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San Francisco Call, December 20, 1908. As of a couple of weeks ago I have a literary agent, and she has me working on a book proposal for definitive study of mince pie in America. I will confess, there are moments when I say to myself “An entire book on mince pie? That’s insane!” Then I run across an item like this and I think instead, “A book on mince pie: It’s what this country needs if there is to be any hope for its future!”

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11 Comments

  1. Not going to lie: I would read the hell out of such a book.

  2. I can’t wait to see the book, and I hope you can sell the movie rights to the Coen brothers. I am picturing a poster showing Javier Bardem holding a meat pie.

  3. Okay, okay, I’ll do it.

  4. Also, if you need ideas for a sequel, the tourtière is apparently to Quebec what the mince pie was to the medieval United States. Present-day recipes in Quebec vary all over the place — most commonly the meat is 2/3 beef, 1/3 pork, but sometimes they have veal, and everyone seems to have their own secret recipe for the seasoning (one recipe I’ve seen used cognac.) I won’t even mention the lumpy alternate versions from beyond the fjord in Saguenay-Lac-Saint-Jean.

    • Funny you should mention that noble pie, as it happens to be a specialty of mine. There’s much more popular demand for it around here than there is for mince. I used white wine in mine, and tarragon.

        • Kibo
        • Posted June 21, 2010 at 12:57 am
        • Permalink

        Sounds delicious! I’m going to attempt one with scads of pink pepper this week.

  5. Hey, the use of the phrase “cucumber fiend” in that article seems to be an avenue for further research. I knew that Burpee had gone to great lengths to develop the modern “burpless cucumber” but I didn’t know about the terror these green guys had aroused in the late 1800s. I found some other articles about how taking a bite of a cucumber will turn you into a relentless killing machine.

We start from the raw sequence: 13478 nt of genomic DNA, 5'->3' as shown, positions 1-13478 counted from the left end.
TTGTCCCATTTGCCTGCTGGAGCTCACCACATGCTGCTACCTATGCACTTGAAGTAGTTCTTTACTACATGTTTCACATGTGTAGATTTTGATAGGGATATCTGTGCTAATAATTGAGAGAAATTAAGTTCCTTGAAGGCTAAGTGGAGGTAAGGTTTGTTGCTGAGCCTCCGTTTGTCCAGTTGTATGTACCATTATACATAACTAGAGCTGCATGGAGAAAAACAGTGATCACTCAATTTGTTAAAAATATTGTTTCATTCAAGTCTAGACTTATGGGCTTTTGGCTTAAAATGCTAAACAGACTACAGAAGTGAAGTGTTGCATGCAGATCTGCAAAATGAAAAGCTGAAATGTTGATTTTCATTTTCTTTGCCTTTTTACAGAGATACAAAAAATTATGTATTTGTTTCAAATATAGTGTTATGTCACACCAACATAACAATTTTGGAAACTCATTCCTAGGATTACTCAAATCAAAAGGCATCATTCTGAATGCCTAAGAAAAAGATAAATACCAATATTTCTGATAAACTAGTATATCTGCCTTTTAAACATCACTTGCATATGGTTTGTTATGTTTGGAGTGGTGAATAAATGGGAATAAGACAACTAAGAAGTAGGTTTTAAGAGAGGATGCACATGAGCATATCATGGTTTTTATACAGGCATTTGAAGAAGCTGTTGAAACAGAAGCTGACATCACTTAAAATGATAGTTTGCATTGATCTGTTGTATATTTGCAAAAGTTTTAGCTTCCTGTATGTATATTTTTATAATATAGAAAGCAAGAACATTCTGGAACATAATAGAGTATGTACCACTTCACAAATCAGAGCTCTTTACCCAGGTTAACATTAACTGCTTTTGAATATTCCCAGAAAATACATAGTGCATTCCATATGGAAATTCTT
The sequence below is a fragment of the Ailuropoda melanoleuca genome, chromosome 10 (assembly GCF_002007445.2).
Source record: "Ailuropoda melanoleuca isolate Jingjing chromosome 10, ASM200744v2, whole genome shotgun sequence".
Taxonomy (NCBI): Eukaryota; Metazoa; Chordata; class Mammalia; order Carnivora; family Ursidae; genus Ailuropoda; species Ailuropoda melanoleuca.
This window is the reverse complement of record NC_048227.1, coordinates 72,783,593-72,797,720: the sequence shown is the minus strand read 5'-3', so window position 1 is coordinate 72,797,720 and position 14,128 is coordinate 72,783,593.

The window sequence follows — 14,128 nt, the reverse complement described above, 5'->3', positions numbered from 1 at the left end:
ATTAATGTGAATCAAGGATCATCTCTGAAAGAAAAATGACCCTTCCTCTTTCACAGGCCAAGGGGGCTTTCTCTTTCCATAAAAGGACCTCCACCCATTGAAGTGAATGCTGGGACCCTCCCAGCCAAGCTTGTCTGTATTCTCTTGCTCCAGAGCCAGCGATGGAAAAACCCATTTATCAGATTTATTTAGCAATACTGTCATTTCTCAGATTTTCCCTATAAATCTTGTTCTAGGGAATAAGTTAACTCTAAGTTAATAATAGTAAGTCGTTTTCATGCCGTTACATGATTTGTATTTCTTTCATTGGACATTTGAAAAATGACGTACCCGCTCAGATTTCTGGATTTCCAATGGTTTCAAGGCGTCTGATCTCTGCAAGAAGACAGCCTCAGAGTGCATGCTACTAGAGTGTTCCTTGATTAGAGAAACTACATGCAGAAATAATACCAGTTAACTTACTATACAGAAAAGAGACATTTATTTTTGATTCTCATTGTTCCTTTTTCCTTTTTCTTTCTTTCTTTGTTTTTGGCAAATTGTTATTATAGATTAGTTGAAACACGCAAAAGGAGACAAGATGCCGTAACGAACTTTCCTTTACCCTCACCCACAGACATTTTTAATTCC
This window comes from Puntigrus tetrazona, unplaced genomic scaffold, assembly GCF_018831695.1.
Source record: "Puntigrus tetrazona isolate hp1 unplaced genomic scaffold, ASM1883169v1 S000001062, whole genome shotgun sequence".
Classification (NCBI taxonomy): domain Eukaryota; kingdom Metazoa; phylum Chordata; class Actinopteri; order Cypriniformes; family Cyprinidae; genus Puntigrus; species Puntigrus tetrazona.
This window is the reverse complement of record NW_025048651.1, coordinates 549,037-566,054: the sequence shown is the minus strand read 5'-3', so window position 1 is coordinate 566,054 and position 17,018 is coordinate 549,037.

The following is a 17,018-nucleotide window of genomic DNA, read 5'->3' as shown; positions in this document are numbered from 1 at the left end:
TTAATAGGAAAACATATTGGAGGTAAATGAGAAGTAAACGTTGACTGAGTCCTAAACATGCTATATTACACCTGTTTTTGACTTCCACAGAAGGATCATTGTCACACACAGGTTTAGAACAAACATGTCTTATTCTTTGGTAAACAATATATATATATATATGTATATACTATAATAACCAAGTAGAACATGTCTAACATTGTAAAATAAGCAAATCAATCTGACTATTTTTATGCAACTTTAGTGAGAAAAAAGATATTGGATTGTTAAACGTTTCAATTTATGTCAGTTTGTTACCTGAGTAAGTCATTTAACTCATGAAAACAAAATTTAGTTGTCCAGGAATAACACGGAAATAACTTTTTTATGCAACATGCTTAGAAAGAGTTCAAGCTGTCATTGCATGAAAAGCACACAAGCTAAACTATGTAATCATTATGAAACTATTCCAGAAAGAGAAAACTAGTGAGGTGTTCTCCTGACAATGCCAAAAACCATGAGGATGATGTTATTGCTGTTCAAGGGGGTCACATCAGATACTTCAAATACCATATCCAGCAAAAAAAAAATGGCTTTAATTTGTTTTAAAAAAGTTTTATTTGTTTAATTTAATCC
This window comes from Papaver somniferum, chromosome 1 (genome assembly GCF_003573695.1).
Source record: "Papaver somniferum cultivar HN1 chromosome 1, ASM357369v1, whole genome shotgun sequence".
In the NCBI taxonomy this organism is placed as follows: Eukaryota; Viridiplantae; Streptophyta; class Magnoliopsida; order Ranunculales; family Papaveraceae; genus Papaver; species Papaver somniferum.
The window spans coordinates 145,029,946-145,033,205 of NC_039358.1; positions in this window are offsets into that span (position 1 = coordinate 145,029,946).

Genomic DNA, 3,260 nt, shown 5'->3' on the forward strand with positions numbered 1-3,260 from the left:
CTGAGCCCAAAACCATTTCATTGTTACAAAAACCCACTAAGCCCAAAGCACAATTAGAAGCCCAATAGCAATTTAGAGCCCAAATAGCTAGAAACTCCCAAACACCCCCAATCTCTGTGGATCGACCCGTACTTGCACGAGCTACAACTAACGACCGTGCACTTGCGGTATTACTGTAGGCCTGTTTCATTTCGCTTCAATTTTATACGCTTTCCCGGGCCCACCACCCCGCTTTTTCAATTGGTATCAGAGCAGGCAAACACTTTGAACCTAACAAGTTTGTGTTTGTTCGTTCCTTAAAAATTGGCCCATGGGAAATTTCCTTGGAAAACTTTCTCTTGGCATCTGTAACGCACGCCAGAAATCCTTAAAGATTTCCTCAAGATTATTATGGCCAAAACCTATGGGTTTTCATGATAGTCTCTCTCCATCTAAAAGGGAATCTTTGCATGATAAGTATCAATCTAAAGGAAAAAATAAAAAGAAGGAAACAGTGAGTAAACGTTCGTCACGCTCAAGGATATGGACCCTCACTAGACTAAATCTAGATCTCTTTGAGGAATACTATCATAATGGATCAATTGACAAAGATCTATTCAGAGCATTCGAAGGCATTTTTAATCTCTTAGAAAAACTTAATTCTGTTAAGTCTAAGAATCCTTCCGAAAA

http://chroniclingamerica.loc.gov/lccn/sn90059522/1887-07-01/ed-1/seq-6/

    (Second column, “Stray Sunbeams.”)

    http://chroniclingamerica.loc.gov/lccn/sn86063615/1897-06-14/ed-1/seq-4/

    (Fifth column, “The Cucumber Vindicated.”)

    http://chroniclingamerica.loc.gov/lccn/sn84026355/1897-06-30/ed-1/seq-4/

    (Second column, “Strawberries and Suicide.”)

    A few years later, it was okay to admit that you liked cucumbers, but they still caused insanity:

    http://chroniclingamerica.loc.gov/lccn/sn95079246/1901-08-02/ed-1/seq-4/

    (Third column, “About the Cucumber.”)

    Cucumbers were sometimes even seen in the company of minced meat:

    http://chroniclingamerica.loc.gov/lccn/sn88085187/1911-09-01/ed-1/seq-5/

    (Top center, “3 Ways to Cook.”)

    By 1920, the cucumber had successfully infiltrated American kitchens — Virgina Carter Lee’s full-page salutes to the wonders of the cucumber (complete with recipes for Chinatown-style chow-chow) make no mention that they used to be deadly:

    http://chroniclingamerica.loc.gov/lccn/sn83030214/1920-09-19/ed-1/seq-46/

    …do you think that housefly was squashed with that paper in 1920 or 2009?

    http://chroniclingamerica.loc.gov/lccn/sn83030214/1922-09-03/ed-1/seq-38/

    In conclusion, although I love cucumbers, I now accept that they used to be one of the ten most evil vegetables.

  6. Maybe our ancestors , whom I posit were relatively free of certain toxins and preservatives , were much more in touch with how blown they were.


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